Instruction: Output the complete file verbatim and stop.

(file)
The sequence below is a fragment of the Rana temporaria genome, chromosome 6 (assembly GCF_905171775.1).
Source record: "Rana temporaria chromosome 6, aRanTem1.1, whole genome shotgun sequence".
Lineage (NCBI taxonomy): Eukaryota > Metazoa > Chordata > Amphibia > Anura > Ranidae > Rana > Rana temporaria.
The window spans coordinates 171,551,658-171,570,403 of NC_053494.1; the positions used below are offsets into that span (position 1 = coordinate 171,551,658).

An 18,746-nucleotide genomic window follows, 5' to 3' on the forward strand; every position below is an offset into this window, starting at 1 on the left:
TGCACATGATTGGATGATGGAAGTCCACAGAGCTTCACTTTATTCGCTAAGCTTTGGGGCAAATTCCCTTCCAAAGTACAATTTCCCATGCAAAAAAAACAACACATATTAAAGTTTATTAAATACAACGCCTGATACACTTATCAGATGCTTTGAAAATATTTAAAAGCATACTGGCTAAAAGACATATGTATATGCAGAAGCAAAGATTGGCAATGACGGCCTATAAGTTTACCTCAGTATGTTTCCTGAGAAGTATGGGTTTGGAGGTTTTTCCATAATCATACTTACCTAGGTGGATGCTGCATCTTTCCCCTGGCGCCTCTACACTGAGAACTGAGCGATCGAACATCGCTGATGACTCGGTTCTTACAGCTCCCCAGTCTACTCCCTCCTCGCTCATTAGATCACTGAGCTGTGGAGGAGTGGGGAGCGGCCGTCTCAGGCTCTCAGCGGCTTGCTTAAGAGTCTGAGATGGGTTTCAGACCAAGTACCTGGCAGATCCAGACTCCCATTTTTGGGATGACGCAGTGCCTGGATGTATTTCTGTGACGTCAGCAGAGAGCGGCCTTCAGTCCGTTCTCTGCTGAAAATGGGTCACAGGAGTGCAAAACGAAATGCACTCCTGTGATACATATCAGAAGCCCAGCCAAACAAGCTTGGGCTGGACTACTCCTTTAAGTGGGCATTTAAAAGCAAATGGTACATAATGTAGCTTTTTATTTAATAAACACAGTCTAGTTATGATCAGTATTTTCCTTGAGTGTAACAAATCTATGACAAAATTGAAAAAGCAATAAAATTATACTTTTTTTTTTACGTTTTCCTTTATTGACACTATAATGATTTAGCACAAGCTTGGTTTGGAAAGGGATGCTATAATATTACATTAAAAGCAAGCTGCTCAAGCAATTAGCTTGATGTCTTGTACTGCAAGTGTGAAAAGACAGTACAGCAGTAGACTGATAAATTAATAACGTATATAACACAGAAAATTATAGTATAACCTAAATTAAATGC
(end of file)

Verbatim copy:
The sequence below is a fragment of the Rana temporaria genome, chromosome 6 (assembly GCF_905171775.1).
Source record: "Rana temporaria chromosome 6, aRanTem1.1, whole genome shotgun sequence".
Lineage (NCBI taxonomy): Eukaryota > Metazoa > Chordata > Amphibia > Anura > Ranidae > Rana > Rana temporaria.
The window spans coordinates 171,551,658-171,570,403 of NC_053494.1; the positions used below are offsets into that span (position 1 = coordinate 171,551,658).

An 18,746-nucleotide genomic window follows, 5' to 3' on the forward strand; every position below is an offset into this window, starting at 1 on the left:
TGCACATGATTGGATGATGGAAGTCCACAGAGCTTCACTTTATTCGCTAAGCTTTGGGGCAAATTCCCTTCCAAAGTACAATTTCCCATGCAAAAAAAACAACACATATTAAAGTTTATTAAATACAACGCCTGATACACTTATCAGATGCTTTGAAAATATTTAAAAGCATACTGGCTAAAAGACATATGTATATGCAGAAGCAAAGATTGGCAATGACGGCCTATAAGTTTACCTCAGTATGTTTCCTGAGAAGTATGGGTTTGGAGGTTTTTCCATAATCATACTTACCTAGGTGGATGCTGCATCTTTCCCCTGGCGCCTCTACACTGAGAACTGAGCGATCGAACATCGCTGATGACTCGGTTCTTACAGCTCCCCAGTCTACTCCCTCCTCGCTCATTAGATCACTGAGCTGTGGAGGAGTGGGGAGCGGCCGTCTCAGGCTCTCAGCGGCTTGCTTAAGAGTCTGAGATGGGTTTCAGACCAAGTACCTGGCAGATCCAGACTCCCATTTTTGGGATGACGCAGTGCCTGGATGTATTTCTGTGACGTCAGCAGAGAGCGGCCTTCAGTCCGTTCTCTGCTGAAAATGGGTCACAGGAGTGCAAAACGAAATGCACTCCTGTGATACATATCAGAAGCCCAGCCAAACAAGCTTGGGCTGGACTACTCCTTTAAGTGGGCATTTAAAAGCAAATGGTACATAATGTAGCTTTTTATTTAATAAACACAGTCTAGTTATGATCAGTATTTTCCTTGAGTGTAACAAATCTATGACAAAATTGAAAAAGCAATAAAATTATACTTTTTTTTTTACGTTTTCCTTTATTGACACTATAATGATTTAGCACAAGCTTGGTTTGGAAAGGGATGCTATAATATTACATTAAAAGCAAGCTGCTCAAGCAATTAGCTTGATGTCTTGTACTGCAAGTGTGAAAAGACAGTACAGCAGTAGACTGATAAATTAATAACGTATATAACACAGAAAATTATAGTATAACCTAAATTAAATGC